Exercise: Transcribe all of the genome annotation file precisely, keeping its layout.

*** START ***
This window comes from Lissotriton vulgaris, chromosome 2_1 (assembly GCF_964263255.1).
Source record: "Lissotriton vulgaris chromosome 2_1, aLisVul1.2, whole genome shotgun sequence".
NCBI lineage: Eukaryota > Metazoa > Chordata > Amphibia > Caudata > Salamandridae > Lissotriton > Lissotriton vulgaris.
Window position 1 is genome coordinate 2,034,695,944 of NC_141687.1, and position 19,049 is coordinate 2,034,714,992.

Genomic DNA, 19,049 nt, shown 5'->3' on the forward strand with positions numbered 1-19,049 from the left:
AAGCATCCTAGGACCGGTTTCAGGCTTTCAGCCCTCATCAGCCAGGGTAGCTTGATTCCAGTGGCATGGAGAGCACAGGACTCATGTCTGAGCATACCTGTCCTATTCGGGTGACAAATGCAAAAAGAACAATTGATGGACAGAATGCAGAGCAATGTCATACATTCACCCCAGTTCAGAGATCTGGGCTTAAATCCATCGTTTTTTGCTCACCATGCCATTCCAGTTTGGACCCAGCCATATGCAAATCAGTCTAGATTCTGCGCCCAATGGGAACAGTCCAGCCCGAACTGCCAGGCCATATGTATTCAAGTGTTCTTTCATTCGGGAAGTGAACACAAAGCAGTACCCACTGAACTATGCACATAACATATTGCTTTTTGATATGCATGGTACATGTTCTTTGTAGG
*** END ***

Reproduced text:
This window comes from Lissotriton vulgaris, chromosome 2_1 (assembly GCF_964263255.1).
Source record: "Lissotriton vulgaris chromosome 2_1, aLisVul1.2, whole genome shotgun sequence".
NCBI lineage: Eukaryota > Metazoa > Chordata > Amphibia > Caudata > Salamandridae > Lissotriton > Lissotriton vulgaris.
Window position 1 is genome coordinate 2,034,695,944 of NC_141687.1, and position 19,049 is coordinate 2,034,714,992.

Genomic DNA, 19,049 nt, shown 5'->3' on the forward strand with positions numbered 1-19,049 from the left:
AAGCATCCTAGGACCGGTTTCAGGCTTTCAGCCCTCATCAGCCAGGGTAGCTTGATTCCAGTGGCATGGAGAGCACAGGACTCATGTCTGAGCATACCTGTCCTATTCGGGTGACAAATGCAAAAAGAACAATTGATGGACAGAATGCAGAGCAATGTCATACATTCACCCCAGTTCAGAGATCTGGGCTTAAATCCATCGTTTTTTGCTCACCATGCCATTCCAGTTTGGACCCAGCCATATGCAAATCAGTCTAGATTCTGCGCCCAATGGGAACAGTCCAGCCCGAACTGCCAGGCCATATGTATTCAAGTGTTCTTTCATTCGGGAAGTGAACACAAAGCAGTACCCACTGAACTATGCACATAACATATTGCTTTTTGATATGCATGGTACATGTTCTTTGTAGG